It's not just aesthetic and tonal juxtapositions between past and present that power Blue Valentine, though: it's also the way Cianfrance dispenses information about Cindy and Dean so gradually. When Cindy runs into a guy she used to know in the present and Dean flips out, we can only guess vaguely about why, but later we get the full story, which throws that argument and a whole facet of their relationship into new relief. Similarly, Cindy and Dean dance in the Future Room to a CD he puts on—a the small moment of romance that takes on an incredible sadness only later in the film when we hear that song again, this time in their tender past. Because early scenes in the film are so often reframed in this way by later ones from an earlier point in the relationship, Blue Valentine is a good candidate for multiple viewings.
All the brilliance of style and script would be in vain without top-notch acting, though, since Blue Valentine relentlessly focuses on the psychology and relationship of just these two human beings. Both leads do truly impressive work, and—as you can hear on the commentary track—are asked to do things that actors seldom have to for an über-method feel. Michelle Williams gives her second memorable performance as a put-upon wife and mother (the first in Brokeback Mountain), which is a surprising niche for her at a young age. Here she has to fully play the contrasts, turning a radiant college girl in love into a beaten-down and perpetually stressed working mom. She does so very well, building a certain deadness of spirit into the older Cindy's core and also communicating moments of rising panic with her marital situation convincingly.
Gosling is also playing younger and older, but his challenge is a bit different. While Dean does lose some of his joie de vivre, his problem is actually that he doesn't grow up. He remains rooted in the role of an unambitious twenty-something who drinks and smokes constantly. Having subscribed to a "love at first sight" model of relationship building—one reliant on grand romantic gestures and short-term thinking—that cannot hold in an actual marriage, Dean acts out like a petulant child. Still, as Gosling erodes Dean's charm, he retains enough of the man's vulnerability that we continue to feel for him at key moments, like when he tells Cindy earnestly: "You said for better or worse…this is my worst, but I'm gonna get better. You just gotta give me a chance to get better."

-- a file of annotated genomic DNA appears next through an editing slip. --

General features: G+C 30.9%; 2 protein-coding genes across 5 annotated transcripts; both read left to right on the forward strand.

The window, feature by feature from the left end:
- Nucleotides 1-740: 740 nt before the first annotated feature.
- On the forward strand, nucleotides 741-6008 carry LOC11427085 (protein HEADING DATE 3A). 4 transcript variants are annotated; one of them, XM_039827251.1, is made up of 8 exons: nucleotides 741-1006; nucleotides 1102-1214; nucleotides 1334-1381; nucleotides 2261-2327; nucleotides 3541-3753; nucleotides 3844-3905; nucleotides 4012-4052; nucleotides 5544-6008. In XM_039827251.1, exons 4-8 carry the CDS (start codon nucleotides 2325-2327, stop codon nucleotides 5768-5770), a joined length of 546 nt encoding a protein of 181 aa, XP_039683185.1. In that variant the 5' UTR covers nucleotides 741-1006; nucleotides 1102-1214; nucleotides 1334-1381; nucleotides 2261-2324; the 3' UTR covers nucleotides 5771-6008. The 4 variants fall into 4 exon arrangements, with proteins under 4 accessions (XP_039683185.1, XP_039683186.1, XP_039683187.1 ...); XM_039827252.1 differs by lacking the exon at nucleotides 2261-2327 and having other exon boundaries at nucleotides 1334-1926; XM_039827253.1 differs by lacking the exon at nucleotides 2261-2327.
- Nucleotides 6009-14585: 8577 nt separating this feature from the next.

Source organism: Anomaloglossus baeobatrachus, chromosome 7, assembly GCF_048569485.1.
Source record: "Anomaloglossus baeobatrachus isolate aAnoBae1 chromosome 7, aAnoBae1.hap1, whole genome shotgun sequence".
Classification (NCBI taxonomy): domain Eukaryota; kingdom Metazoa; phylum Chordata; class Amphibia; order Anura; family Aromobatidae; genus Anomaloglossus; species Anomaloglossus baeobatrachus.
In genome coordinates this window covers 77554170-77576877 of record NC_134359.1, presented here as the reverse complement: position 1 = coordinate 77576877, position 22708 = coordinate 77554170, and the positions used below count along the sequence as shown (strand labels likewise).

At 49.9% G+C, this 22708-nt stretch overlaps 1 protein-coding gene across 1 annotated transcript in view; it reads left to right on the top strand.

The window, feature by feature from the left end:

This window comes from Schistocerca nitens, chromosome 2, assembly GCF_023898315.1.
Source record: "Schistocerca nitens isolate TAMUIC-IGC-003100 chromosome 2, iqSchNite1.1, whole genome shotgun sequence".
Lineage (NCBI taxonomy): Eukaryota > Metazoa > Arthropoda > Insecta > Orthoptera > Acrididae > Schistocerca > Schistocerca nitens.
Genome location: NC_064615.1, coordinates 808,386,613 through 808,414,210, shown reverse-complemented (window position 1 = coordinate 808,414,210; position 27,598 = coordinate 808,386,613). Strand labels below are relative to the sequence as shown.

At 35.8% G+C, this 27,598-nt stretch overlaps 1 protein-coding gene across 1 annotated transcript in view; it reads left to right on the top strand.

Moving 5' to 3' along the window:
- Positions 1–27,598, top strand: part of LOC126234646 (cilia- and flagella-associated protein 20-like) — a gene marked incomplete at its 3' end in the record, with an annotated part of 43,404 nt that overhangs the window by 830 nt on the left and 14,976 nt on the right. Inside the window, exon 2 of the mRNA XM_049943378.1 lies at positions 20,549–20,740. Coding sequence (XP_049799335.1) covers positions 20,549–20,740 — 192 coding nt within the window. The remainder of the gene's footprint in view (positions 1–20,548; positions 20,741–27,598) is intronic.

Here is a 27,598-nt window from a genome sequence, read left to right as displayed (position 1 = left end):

Blue Valentine's DVD release doesn't come with any roses or candy hearts, but it does offer a solid technical presentation and a good slate of extras. The transfer renders the subtle but important contrast between digital and celluloid sections well, though I was bothered by a certain softness and lack of contrast at points. Sound is perfectly fine as the 5.1 track does its best with the sometimes mumbled and overlapping dialogue and plays the soft score by band Grizzly Bear nicely.
Extras add a lot to the film, as they explain the unique production practices that contributed to the winning final product. A 13-minute making-of featurette reveals that Williams and Gosling had both been cast several years before the making of the film—which took a meandering twelve-year journey from idea to screen—and had been crafting their characters in collaboration with Cianfrance during that period. Cianfrance shot the past segments first and then moved Williams, Gosling and young Faith Wladyka (playing their daughter) into a rental house together for a month. There, the actors—who had been playing new love for the past segments—worked to age and sour their relationship, staging arguments and then trying to keep things together in front of their "daughter," Frankie. The 3-minute "Frankie and the Unicorn" video that is included on the disc comes from this period, as the trio made an adorable little home movie as part of their family playtime. It's especially fun in this feature to see big-name Hollywood actors goofing around on cheap consumer-level video.